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Constructed in 1131 by the Norman King, Roger II, the Cathedral stands guard over Cefalu with its twin towers visible from anywhere in the village. Originally designed to double as a fortress, the cathedral resembles a fortified castle.
Legend has it that Roger II, the King of Sicily at the time, was lost at sea during a storm and made a vow to his Savior that if his life were spared he would build a grand Cathedral in his honor. He survived the storm and landed on the beaches of Cefalu.
Fulfilling his vow, Roger II began construction of this magnificent Cathedral in 1131. Unfortunately, he died in 1154 and did not see the Cathedral of Cefula completed. It was not until 1267 that the cathedral was finally completed and consecrated. The body of King Roger II and that of his wife were originally interred in the Cathedral but were later moved to the Cathedral of Palermo
Duomo of Cefalu
As you approach the Duomo you will notice that in addition to the twin towers there are the three arches over the portico. The portico was not part of the original construction but was added in the 15th century. The cathedral sits in the beautiful Piazza Duomo and this area makes for a great meeting spot or a place to sit and unwind while having a cappuccino or a gelato.
Once inside the cathedral, the long open timber ceiling leads the eye to the main apse and the magnificent mosaic of the Christ Pantokrator. Depicted holding the Gospel of John in his left hand, the mosaic work here is simply amazing and is considered some of the best-preserved in all of Sicily. The mosaics that cover the apse and parts of the side walls were done by craftsmen from Constantinople and are considered some of the finest Byzantine mosaic work in all of Italy. Consider for a moment that each tiny piece of stone, marble or glass is about the size of a dice and was cut and set by hand. One can only imagine how many pieces it took to cover the walls of this cathedral.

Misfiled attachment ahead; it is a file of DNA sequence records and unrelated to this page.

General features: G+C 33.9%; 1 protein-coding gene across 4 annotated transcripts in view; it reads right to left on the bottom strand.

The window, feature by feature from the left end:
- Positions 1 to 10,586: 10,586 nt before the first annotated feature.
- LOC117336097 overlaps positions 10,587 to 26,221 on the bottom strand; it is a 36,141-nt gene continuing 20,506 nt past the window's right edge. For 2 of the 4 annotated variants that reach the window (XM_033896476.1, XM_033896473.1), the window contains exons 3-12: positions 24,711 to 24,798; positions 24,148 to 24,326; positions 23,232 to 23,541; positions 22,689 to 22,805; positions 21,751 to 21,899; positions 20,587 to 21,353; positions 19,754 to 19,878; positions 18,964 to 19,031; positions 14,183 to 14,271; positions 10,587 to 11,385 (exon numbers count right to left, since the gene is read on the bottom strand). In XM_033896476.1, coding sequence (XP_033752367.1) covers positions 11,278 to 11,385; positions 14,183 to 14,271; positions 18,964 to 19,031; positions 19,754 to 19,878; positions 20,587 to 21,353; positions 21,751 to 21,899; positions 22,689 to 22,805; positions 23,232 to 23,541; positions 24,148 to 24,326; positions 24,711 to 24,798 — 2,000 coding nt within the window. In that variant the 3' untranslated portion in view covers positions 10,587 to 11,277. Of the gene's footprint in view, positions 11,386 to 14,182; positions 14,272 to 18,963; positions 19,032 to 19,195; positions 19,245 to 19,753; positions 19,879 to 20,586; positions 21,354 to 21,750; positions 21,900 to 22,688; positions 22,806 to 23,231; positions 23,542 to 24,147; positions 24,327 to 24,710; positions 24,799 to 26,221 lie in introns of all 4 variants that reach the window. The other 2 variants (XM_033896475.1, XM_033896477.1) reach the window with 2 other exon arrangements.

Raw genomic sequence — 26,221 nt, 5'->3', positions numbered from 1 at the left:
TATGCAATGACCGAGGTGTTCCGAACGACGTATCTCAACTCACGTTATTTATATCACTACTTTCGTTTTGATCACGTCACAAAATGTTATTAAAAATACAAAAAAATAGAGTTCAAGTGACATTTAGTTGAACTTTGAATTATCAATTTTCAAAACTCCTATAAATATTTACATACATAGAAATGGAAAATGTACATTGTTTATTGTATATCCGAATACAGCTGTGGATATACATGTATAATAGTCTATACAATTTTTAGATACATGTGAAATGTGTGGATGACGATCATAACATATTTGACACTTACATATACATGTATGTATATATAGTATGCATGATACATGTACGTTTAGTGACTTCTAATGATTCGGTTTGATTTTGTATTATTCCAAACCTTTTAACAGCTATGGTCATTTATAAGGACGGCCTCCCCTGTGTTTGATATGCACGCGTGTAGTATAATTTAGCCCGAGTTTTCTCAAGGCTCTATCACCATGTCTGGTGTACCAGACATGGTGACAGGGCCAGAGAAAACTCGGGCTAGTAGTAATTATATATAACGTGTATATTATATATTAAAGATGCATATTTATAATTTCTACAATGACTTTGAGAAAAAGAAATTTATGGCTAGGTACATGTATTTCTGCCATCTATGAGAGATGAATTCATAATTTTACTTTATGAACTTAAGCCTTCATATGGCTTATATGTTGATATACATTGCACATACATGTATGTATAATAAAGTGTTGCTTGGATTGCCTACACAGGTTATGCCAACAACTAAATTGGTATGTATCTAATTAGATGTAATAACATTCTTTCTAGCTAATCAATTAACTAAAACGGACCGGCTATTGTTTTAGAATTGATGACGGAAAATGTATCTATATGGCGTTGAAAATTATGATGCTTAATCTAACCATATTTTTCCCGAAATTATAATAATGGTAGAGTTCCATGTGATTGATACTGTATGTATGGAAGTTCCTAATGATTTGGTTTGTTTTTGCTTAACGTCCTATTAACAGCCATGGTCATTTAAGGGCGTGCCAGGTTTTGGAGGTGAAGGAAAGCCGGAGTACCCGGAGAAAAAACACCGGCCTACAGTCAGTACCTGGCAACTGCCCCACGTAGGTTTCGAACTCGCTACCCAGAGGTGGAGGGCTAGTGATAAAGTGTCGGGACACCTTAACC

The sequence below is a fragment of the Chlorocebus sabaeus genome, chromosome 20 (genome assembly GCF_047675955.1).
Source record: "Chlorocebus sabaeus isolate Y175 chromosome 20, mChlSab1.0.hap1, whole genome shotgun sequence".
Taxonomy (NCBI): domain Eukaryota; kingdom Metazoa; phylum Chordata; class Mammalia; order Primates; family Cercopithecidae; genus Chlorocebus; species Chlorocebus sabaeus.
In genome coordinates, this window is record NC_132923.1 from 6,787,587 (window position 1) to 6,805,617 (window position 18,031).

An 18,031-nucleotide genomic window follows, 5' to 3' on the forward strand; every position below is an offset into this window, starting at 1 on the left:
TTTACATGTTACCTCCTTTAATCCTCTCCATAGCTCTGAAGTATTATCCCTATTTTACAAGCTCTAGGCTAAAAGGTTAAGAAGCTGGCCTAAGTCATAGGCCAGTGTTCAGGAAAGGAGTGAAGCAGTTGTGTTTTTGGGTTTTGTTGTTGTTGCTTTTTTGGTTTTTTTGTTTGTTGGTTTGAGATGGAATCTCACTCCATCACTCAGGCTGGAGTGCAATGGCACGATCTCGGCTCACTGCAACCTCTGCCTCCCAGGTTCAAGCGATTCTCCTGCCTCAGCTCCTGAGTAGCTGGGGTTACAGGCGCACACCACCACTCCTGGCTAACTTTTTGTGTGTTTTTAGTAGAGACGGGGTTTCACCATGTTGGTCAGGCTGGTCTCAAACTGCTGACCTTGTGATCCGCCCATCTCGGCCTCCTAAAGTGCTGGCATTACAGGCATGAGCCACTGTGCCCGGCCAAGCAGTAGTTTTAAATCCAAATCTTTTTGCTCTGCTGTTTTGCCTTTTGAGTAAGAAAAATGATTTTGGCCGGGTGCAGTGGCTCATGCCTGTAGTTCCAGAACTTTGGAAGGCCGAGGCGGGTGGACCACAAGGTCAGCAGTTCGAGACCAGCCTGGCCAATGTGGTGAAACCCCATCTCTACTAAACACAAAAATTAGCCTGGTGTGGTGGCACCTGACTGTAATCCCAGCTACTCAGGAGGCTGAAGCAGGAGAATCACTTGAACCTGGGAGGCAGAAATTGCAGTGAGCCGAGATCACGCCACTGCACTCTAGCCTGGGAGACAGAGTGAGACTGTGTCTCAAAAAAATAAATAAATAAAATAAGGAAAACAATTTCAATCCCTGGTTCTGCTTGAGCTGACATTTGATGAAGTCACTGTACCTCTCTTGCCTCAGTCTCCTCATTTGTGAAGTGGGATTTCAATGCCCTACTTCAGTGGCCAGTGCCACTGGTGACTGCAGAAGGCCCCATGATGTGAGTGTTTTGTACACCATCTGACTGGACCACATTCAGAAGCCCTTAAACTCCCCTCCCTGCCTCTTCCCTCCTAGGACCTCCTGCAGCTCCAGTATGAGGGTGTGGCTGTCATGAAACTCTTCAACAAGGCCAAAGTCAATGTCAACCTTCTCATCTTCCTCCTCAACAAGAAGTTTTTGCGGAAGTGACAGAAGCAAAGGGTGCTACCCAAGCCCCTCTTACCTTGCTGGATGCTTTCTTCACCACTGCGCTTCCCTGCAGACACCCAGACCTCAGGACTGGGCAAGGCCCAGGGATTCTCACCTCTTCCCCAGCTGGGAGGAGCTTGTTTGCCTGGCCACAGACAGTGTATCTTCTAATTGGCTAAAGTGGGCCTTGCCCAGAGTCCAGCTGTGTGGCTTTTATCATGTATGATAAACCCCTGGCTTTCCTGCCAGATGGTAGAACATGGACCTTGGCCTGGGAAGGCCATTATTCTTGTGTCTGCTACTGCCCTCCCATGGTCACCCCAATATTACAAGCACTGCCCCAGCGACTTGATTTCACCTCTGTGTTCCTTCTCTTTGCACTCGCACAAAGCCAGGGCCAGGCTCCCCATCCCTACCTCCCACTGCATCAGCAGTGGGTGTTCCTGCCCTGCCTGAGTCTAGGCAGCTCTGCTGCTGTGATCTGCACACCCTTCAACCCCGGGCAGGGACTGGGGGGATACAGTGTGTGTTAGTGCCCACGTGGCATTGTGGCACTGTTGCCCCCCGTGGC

When you are done marveling at the stunning craftsmanship of the Duomo and have had enough sun at the beach it is time to partake in one of Cefalu’s best activities, walking its narrow, winding, medieval streets. The old section of Cefalu is a maze of unique shops, cafes, and wonderful restaurants. It is here that you will discover the charm that makes this village so special.
Cefalu certainly has enough to do that would warrant spending a couple of nights here, especially if you are looking for some relaxing time at the beach interspersed with visits to the old section of town and its churches. Due to its convenient location on the Palermo to Messina rail-line it can also be done as a daytrip from either location. Numerous trains run to and from Palermo and the trip is just under an hour. From Messina the trip is longer and will take from 2 to 2 ½ hours depending on which train you take.
If you find yourself visiting Sicily be sure to consider a stop in Cefalu. Its warm sandy beaches, beautiful setting, and centuries of ancient history combine to make this jewel of the Mediterranean a wonderful vacation destination.
Ciao for now.
© 2012 Bill De Giulio